Author’s Summary: In his daydreams, Jensen is the biggest hero that ever was, saving the world and his friends on a daily basis. But his middle school reality is VERY different–math is hard, getting along with friends is hard…Even finding a partner for the class project is a huge problem when you always get picked last. And the pressure’s on even more once the school newspaper’s dynamic duo, Jenny and Akilah, draw Jensen into the whirlwind of school news, social-experiment projects, and behind-the-scenes club drama. Jensen has always played the middle school game one level at a time, but suddenly, someone’s cranked up the difficulty setting. Will those daring daydreams of his finally work in his favor, or will he have to find real solutions to his real-life problems?

We have only three weeks of school left and I keep encouraging my students (and myself) to finish strong.

 

 

This week’s book talks 5/22-25

26 May

We began our Ancient China unit so, I pushed books with some connection to that topic.

I started the week with Grace Lin and ended with Faith Erin Hicks.

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Goodreads Summary: In the Valley of Fruitless Mountain, a young girl named Minli spends her days working hard in the fields and her nights listening to her father spin fantastic tales about the Jade Dragon and the Old Man of the Moon. Minli’s mother, tired of their poor life, chides him for filling her head with nonsense. But Minli believes these enchanting stories and embarks on an extraordinary journey to find the Old Man of the Moon and ask him how her family can change their fortune. She encounters an assorted cast of characters and magical creatures along the way, including a dragon who accompanies her on her quest.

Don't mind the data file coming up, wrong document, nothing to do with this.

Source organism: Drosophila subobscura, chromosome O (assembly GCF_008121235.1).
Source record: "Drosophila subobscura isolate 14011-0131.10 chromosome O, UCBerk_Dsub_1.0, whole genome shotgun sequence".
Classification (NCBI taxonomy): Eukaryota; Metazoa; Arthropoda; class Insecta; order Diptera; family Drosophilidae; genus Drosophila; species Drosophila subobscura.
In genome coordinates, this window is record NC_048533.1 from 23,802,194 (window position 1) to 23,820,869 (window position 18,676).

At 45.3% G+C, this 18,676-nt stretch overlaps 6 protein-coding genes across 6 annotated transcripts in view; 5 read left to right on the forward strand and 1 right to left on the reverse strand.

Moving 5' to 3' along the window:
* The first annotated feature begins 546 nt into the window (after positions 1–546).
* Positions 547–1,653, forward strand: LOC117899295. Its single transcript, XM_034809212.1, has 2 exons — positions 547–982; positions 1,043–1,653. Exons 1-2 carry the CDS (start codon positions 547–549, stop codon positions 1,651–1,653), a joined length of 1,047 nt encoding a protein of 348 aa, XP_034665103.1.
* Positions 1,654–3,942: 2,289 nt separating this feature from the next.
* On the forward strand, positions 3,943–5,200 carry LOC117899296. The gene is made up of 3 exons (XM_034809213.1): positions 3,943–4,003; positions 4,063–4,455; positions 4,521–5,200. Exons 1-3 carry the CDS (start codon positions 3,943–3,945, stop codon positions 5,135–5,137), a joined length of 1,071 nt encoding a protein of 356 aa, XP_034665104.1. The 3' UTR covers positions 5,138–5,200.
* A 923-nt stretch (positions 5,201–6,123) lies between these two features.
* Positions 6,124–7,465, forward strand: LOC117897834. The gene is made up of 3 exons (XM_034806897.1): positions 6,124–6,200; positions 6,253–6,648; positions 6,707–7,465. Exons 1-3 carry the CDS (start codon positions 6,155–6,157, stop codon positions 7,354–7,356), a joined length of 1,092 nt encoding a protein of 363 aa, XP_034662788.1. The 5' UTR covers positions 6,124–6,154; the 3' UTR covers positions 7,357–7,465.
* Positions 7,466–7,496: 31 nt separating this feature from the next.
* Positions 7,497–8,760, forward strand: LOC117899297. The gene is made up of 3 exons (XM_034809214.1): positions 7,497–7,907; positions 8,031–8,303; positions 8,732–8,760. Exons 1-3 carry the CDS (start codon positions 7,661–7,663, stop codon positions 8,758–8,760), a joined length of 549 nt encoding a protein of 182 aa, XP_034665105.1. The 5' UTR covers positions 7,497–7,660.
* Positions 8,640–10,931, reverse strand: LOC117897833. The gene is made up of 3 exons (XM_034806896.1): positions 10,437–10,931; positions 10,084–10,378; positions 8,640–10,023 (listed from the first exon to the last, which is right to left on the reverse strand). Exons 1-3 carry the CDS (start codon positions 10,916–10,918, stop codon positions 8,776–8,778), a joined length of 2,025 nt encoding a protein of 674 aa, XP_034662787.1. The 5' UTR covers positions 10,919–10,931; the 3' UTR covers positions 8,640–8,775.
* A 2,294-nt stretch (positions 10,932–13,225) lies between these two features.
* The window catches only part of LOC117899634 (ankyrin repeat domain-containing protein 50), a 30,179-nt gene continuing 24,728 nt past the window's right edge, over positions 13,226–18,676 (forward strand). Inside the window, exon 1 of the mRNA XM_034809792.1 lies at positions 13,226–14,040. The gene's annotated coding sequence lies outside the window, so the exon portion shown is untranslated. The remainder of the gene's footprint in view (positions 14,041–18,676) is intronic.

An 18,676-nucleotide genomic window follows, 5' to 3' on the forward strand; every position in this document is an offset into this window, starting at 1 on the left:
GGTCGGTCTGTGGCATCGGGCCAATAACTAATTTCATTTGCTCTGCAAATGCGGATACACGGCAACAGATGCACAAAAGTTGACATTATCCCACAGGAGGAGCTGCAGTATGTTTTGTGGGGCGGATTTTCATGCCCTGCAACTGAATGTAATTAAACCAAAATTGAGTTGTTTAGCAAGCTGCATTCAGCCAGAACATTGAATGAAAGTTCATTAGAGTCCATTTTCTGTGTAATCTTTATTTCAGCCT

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Author’s Website: The moon is missing from the remote Village of Clear Sky, but only a young boy named Rendi seems to notice! Rendi has run away from home and is now working as a chore boy at the village inn. He can’t help but notice the village’s peculiar inhabitants and their problems-where has the innkeeper’s son gone? Why are Master Chao and Widow Yan always arguing? What is the crying sound Rendi keeps hearing? And how can crazy, old Mr. Shan not know if his pet is a toad or a rabbit?

But one day, a mysterious lady arrives at the Inn with the gift of storytelling, and slowly transforms the villagers and Rendi himself. As she tells more stories and the days pass in the Village of Clear Sky, Rendi begins to realize that perhaps it is his own story that holds the answers to all those questions.

Newbery Honor author Grace Lin brings readers another enthralling fantasy featuring her marvelous full-color illustrations. Starry River of the Sky is filled with Chinese folklore, fascinating characters, and exciting new adventures.

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Goodreads Summary: Pinmei’s gentle, loving grandmother always has the most exciting tales for her granddaughter and the other villagers. However, the peace is shattered one night when soldiers of the Emperor arrive and kidnap the storyteller.

Everyone knows that the Emperor wants something called the Luminous Stone That Lights the Night. Determined to have her grandmother returned, Pinmei embarks on a journey to find the Luminous Stone alongside her friend Yishan, a mysterious boy who seems to have his own secrets to hide.

Together, the two must face obstacles usually found only in legends to find the Luminous Stone and save Pinmei’s grandmother–before it’s too late.

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Goodreads Summary: An unlikely friendship forms between Nameless City native Rat, and Kai, whose country has recently conquered her city.  The two of them must find common ground between their cultures and foil a sinister conspiracy.  Hicks has created a beautiful and intricate world inspired by Central Asia and the Silk Road in which the besieged inhabitants of an ancient city are desperate to learn the secrets of the perished civilization which carved the city out of living rock.